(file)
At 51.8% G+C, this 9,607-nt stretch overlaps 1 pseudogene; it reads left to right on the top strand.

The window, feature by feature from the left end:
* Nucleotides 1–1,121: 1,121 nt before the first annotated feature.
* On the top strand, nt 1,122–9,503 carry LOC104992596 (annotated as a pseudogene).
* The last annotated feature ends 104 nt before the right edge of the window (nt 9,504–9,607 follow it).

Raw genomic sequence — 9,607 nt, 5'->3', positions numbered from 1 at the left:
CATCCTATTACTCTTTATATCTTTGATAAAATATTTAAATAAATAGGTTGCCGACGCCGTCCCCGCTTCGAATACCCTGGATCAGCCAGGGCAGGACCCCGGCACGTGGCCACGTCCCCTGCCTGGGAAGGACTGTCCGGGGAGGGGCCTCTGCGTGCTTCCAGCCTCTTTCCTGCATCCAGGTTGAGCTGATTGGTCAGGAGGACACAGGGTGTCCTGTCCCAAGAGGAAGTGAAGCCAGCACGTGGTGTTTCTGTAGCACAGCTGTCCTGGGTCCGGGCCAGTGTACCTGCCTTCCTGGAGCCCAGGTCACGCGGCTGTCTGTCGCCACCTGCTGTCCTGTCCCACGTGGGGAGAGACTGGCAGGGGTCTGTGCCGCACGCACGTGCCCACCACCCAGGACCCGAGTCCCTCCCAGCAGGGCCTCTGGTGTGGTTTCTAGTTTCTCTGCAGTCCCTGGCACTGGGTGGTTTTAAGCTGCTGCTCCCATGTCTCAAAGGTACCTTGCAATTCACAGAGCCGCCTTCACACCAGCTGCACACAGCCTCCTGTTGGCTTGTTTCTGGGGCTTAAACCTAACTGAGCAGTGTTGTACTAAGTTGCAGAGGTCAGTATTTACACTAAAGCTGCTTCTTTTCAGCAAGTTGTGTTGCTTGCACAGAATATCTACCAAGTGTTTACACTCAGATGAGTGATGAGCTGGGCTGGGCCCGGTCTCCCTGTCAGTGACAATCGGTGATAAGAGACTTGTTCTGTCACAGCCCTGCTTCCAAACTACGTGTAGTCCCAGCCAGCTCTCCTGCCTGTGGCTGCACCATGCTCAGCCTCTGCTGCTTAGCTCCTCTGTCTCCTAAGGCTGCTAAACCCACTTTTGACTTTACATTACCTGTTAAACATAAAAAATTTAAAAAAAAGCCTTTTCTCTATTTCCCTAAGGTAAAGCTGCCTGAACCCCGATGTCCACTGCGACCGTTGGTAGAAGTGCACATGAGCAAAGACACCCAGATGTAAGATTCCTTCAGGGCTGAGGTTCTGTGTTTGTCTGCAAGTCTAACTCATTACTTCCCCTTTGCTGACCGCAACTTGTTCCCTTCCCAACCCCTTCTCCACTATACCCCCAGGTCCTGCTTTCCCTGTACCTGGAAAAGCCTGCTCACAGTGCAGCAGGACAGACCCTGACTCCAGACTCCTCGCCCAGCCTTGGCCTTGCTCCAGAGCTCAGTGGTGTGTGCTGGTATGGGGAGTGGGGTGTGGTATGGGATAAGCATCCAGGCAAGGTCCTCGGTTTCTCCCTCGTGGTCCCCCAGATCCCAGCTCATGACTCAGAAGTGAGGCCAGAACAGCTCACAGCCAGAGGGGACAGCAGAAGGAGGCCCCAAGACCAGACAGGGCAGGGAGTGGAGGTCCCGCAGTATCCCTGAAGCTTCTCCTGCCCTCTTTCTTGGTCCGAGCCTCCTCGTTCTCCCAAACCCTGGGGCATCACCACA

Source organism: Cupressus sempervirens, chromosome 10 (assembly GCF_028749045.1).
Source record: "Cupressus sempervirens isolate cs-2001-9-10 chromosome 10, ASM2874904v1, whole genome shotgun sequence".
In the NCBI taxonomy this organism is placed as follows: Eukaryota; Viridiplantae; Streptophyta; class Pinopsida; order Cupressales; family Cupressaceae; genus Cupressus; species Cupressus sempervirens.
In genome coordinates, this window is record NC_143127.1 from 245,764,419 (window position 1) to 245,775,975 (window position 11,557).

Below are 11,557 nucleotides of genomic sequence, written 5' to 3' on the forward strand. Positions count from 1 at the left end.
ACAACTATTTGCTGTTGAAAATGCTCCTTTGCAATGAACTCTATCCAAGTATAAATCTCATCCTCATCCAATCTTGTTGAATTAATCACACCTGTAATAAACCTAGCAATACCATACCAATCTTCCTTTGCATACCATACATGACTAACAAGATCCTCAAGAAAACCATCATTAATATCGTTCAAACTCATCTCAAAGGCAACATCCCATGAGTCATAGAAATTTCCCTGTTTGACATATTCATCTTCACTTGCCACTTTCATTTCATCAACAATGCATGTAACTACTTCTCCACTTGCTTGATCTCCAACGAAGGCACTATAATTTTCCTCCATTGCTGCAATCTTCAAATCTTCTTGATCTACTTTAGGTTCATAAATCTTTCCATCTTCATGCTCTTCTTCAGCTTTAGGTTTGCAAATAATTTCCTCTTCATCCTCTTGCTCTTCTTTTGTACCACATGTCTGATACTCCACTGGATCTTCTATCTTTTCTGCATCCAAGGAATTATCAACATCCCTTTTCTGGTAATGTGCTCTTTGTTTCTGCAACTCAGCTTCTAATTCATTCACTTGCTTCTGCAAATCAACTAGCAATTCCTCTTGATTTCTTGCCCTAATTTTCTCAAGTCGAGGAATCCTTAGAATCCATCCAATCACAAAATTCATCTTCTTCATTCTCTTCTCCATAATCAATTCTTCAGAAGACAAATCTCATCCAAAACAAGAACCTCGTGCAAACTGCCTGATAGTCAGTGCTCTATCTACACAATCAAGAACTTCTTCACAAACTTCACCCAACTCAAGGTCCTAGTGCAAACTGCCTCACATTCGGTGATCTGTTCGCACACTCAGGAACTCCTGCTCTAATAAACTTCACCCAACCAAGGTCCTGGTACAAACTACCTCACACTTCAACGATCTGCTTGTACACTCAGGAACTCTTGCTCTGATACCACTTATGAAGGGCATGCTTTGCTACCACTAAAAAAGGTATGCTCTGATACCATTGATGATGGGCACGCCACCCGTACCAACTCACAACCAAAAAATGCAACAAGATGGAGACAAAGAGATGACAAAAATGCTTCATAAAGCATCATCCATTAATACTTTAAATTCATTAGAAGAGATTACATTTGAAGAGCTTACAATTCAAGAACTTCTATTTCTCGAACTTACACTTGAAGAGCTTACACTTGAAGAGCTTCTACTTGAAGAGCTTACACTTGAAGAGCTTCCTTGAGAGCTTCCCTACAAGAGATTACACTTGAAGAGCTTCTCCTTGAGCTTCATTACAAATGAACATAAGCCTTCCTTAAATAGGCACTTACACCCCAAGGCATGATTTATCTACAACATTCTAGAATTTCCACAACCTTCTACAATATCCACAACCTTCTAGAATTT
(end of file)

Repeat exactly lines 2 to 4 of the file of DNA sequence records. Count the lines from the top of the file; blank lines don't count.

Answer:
The window, feature by feature from the left end:
* Nucleotides 1–1,121: 1,121 nt before the first annotated feature.
* On the top strand, nt 1,122–9,503 carry LOC104992596 (annotated as a pseudogene).